The long, cold winter nights are over, and thanks to the natural light, we can finally see the filth that’s been hidden in our homes for months. It’s a tradition in many households to have a good clear-out during springtime, but who do we have to blame (or thank) for the spring clean?
The meaning of the phrase “ice cream” varies from one country to another, with terms such as gelato, frozen yoghurt and sorbet being used to describe the variations and styles. There is some speculation over where and when ice cream was invented. Some historians consider it was created in the Persian Empire when people would pour fruit juices over snow, whilst others believe it has origins in China in 200 BC. Vanilla may be the most popular ice cream flavour of all time, but if you fancy something a little more adventurous why not try one of these unusual flavours whilst on your travels.
In the UK, cherry blossom is just a lovely leaf accompaniment created by the cherry tree at spring time. But in Japan, cherry blossom, known as sakura, is an altogether more important business.
The Coso artefact is a small, metal and porcelain object that was found in California in 1961. There’s nothing unusual about that (I’m sure there are lots of small, metal and porcelain objects in California), but this one was found inside a geode, which would’ve taken around 500,000 years to form.
If, for some reason, running 26 miles through London’s rainy streets doesn’t appeal to you (or if you’ve applied to take part but haven’t won a spot in the inexplicably popular race) then maybe you’ll need to travel a bit further to find the right competition.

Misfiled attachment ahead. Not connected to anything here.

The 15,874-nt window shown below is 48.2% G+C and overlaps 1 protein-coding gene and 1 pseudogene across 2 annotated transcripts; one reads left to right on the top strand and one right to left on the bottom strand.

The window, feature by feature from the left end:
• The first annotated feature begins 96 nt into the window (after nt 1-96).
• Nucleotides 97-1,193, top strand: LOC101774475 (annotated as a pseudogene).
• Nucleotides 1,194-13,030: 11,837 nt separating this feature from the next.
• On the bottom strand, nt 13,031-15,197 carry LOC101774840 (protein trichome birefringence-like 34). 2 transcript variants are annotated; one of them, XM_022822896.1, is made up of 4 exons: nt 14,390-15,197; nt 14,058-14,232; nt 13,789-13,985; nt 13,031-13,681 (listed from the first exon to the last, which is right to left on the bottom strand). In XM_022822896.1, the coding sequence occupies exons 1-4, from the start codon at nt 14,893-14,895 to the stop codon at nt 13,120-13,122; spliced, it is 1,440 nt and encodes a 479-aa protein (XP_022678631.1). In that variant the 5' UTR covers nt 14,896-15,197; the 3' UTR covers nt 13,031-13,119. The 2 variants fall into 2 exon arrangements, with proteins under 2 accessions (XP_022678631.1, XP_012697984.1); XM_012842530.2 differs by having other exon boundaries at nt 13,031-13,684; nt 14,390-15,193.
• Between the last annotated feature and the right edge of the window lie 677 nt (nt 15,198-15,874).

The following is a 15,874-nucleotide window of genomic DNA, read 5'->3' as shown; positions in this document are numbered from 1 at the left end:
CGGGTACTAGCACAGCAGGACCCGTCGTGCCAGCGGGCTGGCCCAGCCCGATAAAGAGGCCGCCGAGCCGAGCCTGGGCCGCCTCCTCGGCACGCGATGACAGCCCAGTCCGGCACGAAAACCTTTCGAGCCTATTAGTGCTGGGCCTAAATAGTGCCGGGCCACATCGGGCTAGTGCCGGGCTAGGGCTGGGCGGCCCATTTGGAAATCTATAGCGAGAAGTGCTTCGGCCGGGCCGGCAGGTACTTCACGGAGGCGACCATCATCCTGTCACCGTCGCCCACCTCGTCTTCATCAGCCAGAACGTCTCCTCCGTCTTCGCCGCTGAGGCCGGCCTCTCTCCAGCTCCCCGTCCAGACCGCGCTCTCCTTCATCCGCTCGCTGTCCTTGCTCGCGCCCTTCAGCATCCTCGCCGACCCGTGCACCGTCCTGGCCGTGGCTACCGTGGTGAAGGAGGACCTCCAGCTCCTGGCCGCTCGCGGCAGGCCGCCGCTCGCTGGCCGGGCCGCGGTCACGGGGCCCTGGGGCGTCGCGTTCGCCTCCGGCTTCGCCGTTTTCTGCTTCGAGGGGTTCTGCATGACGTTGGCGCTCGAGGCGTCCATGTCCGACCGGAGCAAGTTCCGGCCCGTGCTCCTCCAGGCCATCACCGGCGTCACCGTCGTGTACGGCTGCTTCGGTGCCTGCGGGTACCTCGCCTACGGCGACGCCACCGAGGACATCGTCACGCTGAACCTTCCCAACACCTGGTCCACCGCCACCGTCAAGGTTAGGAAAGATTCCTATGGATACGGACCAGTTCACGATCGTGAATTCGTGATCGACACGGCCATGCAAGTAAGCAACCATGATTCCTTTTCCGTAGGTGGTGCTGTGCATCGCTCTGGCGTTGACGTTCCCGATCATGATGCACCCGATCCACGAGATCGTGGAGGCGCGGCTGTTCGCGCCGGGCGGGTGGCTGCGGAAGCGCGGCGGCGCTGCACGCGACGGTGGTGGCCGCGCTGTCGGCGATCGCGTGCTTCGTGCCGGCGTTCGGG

When people say, “Oh, it’s raining cats and dogs,” you know it’s metaphorical. But having done some research, I’ve found some truly peculiar occasions where things other than rain have fallen from the sky. Here’s a list of my favourites:
According to “conventional” history, powered aircraft have only been around since the beginning of the twentieth century. So, if this is true, why were the Quimbaya civilisation making little model aeroplanes a thousand years ago?
The word “electricity” wasn’t even thought of until the 17th century, but that didn’t stop the ancient Parthians from creating (what some people think are) batteries capable of delivering a small electrical charge.
Sometimes described as an “Asian Stonehenge”, the Plain of Jars is an area in Laos covered in thousands of stone jars. The jars have all been carved out of solid rock and range from one metre high (not terribly impressive) all the way up to three metres high (slightly impressive).
Around the world, horses come in many forms – some are giant, some are stripy, some have Frankie Dettori sitting on their back. Here’s a quick gallop around a few of them: